“Attitude is very consequential stuff. It determines everything one does, from falling in love to voting for one candidate rather than another” ~ Anthony Grayling, philosoper
Many of us realise how important attitude is in determining our success and happiness in life. We may also realise that, with the wrong attitude, we can spend a lot of energy worrying. But when we say ‘he or she has a great attitiude’, what do we mean?
What is our evidence of this ‘attitude’? Attitude comprises three components (or the TEA model of existence):
- thoughts (T) – what we think or believe about things
- emotions (E) – the feelings or emotions we experience (most often in our body)
- actions (A) – our behaviour and how we act
Thoughts, emotions and behaviour do influence each other in an interchangable, mutually dependable relationship: if I am nervous and anxious about an exam tomorrow, and stay up all night worrying about it, this is unlikely to change my view that ‘I always do crap at exams’.
However, it is Thoughts which are the master regulator of this interdependent system. When it comes to attitude the emphasis is on thinking as thinking powerfully influences how we feel and behave.
And what we think and how we think can be changed; we can learn new strategies to literally ‘change our minds’ and stop worrying!
I had an interesting coaching session on this the other day that reminded me of the relationship between thoughts, emotions and behaviour and how, sometimes, people can find it almost impossible to separate them out. It is only when you can see them as separate components within a system that you can start to take control of them to work to your advantage.
My coachee had a particular issue with clients who were disatisfied and called her to make last minute changes to deadlines or tasks. She told me it made her worry and feel anxious and agitated. In this particular context, like any situation of ‘adversity’, it is the meaning that put on the event that is the route cause of any problem!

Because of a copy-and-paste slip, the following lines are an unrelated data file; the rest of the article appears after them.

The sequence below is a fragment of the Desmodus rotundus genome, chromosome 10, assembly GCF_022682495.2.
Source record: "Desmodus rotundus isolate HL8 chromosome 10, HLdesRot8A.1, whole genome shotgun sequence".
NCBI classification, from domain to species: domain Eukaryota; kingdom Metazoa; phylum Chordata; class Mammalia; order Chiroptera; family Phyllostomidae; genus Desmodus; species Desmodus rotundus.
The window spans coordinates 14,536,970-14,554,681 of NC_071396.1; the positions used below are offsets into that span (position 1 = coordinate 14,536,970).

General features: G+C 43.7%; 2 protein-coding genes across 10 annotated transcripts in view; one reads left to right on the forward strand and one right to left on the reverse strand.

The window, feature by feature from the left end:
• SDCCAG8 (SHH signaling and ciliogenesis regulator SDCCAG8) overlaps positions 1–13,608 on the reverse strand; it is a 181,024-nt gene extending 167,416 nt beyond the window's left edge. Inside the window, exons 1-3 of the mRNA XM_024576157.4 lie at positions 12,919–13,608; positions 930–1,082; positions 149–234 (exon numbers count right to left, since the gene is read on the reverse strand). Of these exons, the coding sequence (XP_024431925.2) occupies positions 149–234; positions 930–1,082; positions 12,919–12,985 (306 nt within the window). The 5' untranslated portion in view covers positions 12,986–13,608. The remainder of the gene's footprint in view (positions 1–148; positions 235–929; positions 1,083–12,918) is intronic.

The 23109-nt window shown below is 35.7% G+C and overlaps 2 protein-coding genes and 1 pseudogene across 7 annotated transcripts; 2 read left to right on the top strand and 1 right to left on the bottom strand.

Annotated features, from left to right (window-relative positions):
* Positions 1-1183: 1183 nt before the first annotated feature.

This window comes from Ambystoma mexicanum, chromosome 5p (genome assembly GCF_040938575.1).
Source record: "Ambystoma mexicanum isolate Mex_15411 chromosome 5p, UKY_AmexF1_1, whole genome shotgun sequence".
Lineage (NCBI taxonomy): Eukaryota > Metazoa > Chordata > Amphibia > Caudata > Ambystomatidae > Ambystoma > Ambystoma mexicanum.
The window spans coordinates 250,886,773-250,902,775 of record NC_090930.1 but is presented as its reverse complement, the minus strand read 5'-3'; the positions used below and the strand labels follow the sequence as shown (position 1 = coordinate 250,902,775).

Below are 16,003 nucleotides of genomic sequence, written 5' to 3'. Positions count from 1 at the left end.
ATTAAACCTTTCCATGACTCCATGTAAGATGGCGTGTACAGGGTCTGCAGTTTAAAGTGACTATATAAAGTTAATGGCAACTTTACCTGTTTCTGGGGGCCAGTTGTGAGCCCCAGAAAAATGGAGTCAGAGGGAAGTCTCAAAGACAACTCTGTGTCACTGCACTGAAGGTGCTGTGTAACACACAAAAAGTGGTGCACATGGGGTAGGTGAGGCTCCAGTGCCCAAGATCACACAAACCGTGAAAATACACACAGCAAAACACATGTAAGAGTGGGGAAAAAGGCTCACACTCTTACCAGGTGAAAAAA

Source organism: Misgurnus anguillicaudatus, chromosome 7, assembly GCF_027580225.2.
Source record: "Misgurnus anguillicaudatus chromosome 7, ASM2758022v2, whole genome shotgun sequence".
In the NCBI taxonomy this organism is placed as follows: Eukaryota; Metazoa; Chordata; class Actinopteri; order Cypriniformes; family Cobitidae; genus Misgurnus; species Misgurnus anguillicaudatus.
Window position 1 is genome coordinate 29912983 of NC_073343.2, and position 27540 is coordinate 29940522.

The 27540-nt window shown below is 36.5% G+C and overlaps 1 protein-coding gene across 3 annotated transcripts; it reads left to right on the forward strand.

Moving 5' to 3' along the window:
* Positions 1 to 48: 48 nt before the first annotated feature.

We ‘stalked’ the issue (the negative feeling) and got her to connect to that and fully realise what that meant in her body (tight stomach, raised temperature, busy head). And then we worked on what she wanted instead (to feel calm, relaxed).
Then we went through the TEA model, looking at the adverse event (phone call from a disatisifed client) and the thoughts and beliefs, and emotions she experienced. It took a couple of attempts to successfully separate the thoughts from the feelings; but when we did it was a real ‘ah ah’ moment for her. It was like she had been blinded by being so associated into the emotional experience that she could see the real culprits: her thoughts!
Then we worked on the thoughts. What would be alternative ways to think about that? What would so-and-so think in this situation? etc. She needed a lot of help with this: not surprising, when someone is learning something about their map of the world that they didn’t know existed!
Then, I got her to read these alternative thought streams out and ‘voila’. She told me ‘now all I feel is calm and relaxed, but with a sense of challenge’, ‘I can rise to this’. And we had it!